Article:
Ch 7, Post 7 A Birthday Too Sweet For Words, Part 1 of 2

More Good Qualities Were Blooming

Another interest Sharon pursued on her own without any urging or subsequent help from me due to my own lack of skill, was cross-stitching.  A school friend, whose mother had taught her, helped her get started with counted cross-stitch and she was soon better at it, and more persistent, than her friend.

She did it all by herself! I marveled at her initiative.
She did it all by herself! I marveled at her initiative.

She completed a large canvas of trees in browns, golds, and yellows and took it to the craft store down the street from the apartment three different times, for the owner to show her how to knit tabs to attach the completed canvas to a dowel rod.  It graced the wall over the television for all the years we lived in that little apartment.  I was more than proud!

A Kind and Generous Heart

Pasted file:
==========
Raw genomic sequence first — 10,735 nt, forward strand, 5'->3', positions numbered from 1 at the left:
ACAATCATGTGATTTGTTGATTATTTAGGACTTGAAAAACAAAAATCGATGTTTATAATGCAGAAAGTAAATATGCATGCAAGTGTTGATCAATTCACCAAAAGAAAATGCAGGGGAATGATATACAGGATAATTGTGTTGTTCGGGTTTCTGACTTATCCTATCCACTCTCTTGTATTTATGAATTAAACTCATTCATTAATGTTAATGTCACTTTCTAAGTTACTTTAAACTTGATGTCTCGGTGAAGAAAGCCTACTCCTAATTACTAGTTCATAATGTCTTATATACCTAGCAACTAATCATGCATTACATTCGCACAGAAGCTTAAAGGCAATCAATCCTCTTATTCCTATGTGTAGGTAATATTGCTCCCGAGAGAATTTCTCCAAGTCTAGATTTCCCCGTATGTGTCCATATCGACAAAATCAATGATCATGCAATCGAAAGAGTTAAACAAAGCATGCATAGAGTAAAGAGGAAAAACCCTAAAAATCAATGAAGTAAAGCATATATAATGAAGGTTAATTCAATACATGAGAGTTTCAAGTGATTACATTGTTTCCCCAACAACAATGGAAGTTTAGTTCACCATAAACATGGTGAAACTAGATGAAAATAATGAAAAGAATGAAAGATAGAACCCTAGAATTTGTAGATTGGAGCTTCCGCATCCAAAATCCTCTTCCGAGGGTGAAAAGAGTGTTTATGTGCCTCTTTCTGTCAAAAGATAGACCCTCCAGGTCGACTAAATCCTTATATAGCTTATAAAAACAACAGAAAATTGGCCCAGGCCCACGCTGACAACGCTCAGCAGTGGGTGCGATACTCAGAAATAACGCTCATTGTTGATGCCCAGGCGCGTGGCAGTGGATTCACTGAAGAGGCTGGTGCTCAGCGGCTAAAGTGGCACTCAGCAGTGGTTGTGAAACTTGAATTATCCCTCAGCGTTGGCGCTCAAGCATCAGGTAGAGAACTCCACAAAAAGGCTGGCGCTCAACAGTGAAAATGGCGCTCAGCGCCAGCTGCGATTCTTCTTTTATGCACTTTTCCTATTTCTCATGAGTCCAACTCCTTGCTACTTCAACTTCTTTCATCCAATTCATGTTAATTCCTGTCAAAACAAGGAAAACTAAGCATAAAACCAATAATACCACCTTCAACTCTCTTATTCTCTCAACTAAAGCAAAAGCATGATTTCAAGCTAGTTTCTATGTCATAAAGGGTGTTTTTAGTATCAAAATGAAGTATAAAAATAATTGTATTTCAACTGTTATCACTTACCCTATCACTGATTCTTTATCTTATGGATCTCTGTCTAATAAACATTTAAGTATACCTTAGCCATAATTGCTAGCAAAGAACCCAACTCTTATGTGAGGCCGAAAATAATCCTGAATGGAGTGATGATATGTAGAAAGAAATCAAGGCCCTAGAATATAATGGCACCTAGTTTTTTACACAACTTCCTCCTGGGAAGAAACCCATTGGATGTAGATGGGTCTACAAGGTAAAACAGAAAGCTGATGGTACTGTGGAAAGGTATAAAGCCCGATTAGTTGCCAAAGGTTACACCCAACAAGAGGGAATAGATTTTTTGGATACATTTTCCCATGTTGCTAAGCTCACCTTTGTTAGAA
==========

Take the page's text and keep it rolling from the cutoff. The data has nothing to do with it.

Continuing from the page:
Besides her independence, acceptance of responsibility and development of individual interests, what would eventually be her adult personality and habits of heart were budding as well.  How I cherished those signs of sensitivity and depth of feeling and capacity to love!  She had a truly kind, gentle, and generous heart, which she demonstrated on my birthday in late August that year.

She was waiting for me in the recliner when I came home from work and was on her feet before I’d completely opened the door.

“Here, Mommy” she said, taking my purse, my lunch bag, and my tote.

“Come sit here in the recliner.  I’ve got something for you.”

She stepped into the bedroom and came back, holding a big, irregularly-shaped present and singing, “Happy Birthday to you!”   Her eyes danced more than they did when she was the recipient of gifts.

Too many presents!
Too many presents!

“Thank you, baby.  What a big present and what lovely singing!”

“Oh, don’t open it yet, Mommy.  There’s more.”

She returned with a box wrapped in blue paper and a bag.  The bag was obviously heavy. Its two ends were taped-together and topped with a big blue bow, the kind that cost $1.99 each and that hang by a hook, individually, above matching packages of wrapping paper, enclosed in cellophane.

“What a beautiful present!  But you shouldn’t have spent your money. ..”  She had spent long hours working with Major Boon. Every dime had cost her hard work and precious Saturday free time.

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